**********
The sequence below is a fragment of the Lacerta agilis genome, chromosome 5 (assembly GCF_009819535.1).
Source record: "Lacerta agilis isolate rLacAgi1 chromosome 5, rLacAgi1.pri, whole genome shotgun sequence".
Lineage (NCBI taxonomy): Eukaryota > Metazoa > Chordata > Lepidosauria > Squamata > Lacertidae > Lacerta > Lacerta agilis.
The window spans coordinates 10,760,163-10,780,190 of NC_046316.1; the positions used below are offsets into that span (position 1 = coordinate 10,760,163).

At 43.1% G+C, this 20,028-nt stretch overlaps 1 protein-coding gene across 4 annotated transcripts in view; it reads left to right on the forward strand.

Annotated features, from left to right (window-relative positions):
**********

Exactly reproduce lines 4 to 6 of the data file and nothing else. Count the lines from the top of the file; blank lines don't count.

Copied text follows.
The window spans coordinates 10,760,163-10,780,190 of NC_046316.1; the positions used below are offsets into that span (position 1 = coordinate 10,760,163).

At 43.1% G+C, this 20,028-nt stretch overlaps 1 protein-coding gene across 4 annotated transcripts in view; it reads left to right on the forward strand.

Annotated features, from left to right (window-relative positions):